Skyline in Pittsburgh | MorgueFile - OgleEye
PITTSBURGH – The case of a former Pittsburgh city employee who accepted demotion after her job was eliminated from the 2018 budget and fired a couple of months later remains alive after a federal judge dismissed much of the litigation a few weeks ago.
Elena Shklyar, who served the city as a developer for about 17 years before she was fired early last year, missed a federal judge's deadline earlier this week to file another amended complaint following last month's action in the case.
In her 20-page opinion and order issued Nov. 18, U.S. District Court Judge Marilyn J. Horan, on the bench in Western District, granted the city's motion for partial dismissal and gave Shklyar until Dec. 9 to amend her complaint.
After the deadline passed with no amended complaint filed, Horan gave the city until Monday, Dec. 23 to file an answer about the remaining allegations in Shklyar's case.
"While the city views each of the incidents alleged in the amended complaint in an isolated manner, Ms. Shklyar argues that the incidents should be viewed holistically, as interrelated events," Horan said in her order.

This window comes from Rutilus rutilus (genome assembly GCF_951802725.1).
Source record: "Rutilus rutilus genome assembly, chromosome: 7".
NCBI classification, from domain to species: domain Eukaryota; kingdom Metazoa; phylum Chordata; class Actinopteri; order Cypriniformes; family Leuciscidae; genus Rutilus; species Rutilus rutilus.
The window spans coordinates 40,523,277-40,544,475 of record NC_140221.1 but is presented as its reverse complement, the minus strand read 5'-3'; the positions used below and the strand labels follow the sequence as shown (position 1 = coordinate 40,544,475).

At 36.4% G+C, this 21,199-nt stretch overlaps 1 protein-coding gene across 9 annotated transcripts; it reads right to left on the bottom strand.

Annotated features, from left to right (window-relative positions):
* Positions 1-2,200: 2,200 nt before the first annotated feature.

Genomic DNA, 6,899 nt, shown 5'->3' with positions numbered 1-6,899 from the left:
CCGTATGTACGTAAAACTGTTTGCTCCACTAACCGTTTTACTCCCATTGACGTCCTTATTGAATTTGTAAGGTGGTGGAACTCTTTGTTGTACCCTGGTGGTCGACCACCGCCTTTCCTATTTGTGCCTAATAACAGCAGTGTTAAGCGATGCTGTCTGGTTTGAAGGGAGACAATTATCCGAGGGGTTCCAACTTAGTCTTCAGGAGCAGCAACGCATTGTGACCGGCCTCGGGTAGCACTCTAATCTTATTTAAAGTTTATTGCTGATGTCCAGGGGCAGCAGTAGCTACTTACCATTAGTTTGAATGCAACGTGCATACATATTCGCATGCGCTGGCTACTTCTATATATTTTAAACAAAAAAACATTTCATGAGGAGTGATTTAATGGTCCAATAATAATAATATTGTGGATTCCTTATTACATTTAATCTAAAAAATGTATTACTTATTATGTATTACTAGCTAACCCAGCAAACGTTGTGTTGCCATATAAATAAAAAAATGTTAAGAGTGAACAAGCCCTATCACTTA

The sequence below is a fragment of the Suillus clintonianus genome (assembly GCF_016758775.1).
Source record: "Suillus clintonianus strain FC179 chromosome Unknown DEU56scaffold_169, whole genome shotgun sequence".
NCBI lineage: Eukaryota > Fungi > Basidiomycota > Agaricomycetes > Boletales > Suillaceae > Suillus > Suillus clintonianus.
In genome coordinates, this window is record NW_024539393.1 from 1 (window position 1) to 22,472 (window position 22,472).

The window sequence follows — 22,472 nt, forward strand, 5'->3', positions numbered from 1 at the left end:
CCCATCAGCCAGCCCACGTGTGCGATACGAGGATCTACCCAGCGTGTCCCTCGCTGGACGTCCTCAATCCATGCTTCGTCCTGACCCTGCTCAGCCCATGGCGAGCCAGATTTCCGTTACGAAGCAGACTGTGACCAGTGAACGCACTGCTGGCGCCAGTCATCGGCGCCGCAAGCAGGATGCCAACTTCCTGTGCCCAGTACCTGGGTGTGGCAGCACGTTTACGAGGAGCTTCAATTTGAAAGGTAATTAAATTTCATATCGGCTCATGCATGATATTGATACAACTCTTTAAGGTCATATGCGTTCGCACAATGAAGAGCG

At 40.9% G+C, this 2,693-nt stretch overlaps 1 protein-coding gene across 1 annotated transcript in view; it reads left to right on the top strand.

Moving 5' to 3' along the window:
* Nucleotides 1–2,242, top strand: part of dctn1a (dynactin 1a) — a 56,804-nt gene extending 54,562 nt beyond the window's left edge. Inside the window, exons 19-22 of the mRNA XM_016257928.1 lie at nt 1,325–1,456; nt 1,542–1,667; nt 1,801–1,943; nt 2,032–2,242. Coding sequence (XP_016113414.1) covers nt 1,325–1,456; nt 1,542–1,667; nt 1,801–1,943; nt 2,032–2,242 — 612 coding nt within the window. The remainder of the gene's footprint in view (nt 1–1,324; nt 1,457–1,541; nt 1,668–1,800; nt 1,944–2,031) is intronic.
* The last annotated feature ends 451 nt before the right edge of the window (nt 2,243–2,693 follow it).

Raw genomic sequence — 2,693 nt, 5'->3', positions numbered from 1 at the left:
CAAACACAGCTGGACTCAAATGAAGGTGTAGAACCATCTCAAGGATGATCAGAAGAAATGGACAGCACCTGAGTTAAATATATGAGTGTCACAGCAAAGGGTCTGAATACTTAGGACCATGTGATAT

Shklyar, a 1989 Jewish refugee to the U.S. from then-Soviet Ukraine, was one of six longtime, mid-level city employees whose jobs were eliminated from the Pittsburgh's 2018 budget. Shklyar was fired in February 2018 from her job with the city following 17 years of service.
Horan's opinion and order did not address separate cases filed by other employees.
In her original complaint and subsequent amended complaint, Shklyar alleged discrimination based on her Ukrainian descent and her heavy accent.
The five counts in Shklyar's complaint alleged national origin and disability discrimination, and retaliation under Title VII of the Civil Rights Act, the Americans with Disabilities Act and the Pennsylvania Human Relations Act (PHRA).
Shklyar, who suffers from a serious respiratory allergy and had accepted a demotion in an attempt to head off unemployment, alleges she was reassigned to duties in a dusty warehouse, which triggered severe allergic reactions. She also alleges she was fired after the city was unwilling to accommodate her allergy following her demotion.
Shklyar filed suit the following November.
In her order last month, Horan granted Pittsburgh's motion for partial dismissal, dropping from Shklyar's case three counts "in their entirety" and retaliation claims under the PHRA in another count.
"Ms. Shklyar failed to plead sufficient facts to establish claims for retaliation in violation of Title VII and the ADA," Horan wrote in her opinion. "Applying those same analyses here, Ms. Shklyar's retaliation claims under the PHRA also fail."
Following Horan's dismissals of much of the case last month, two counts of discrimination based on national origin and disability Title VII and the PHRA remain.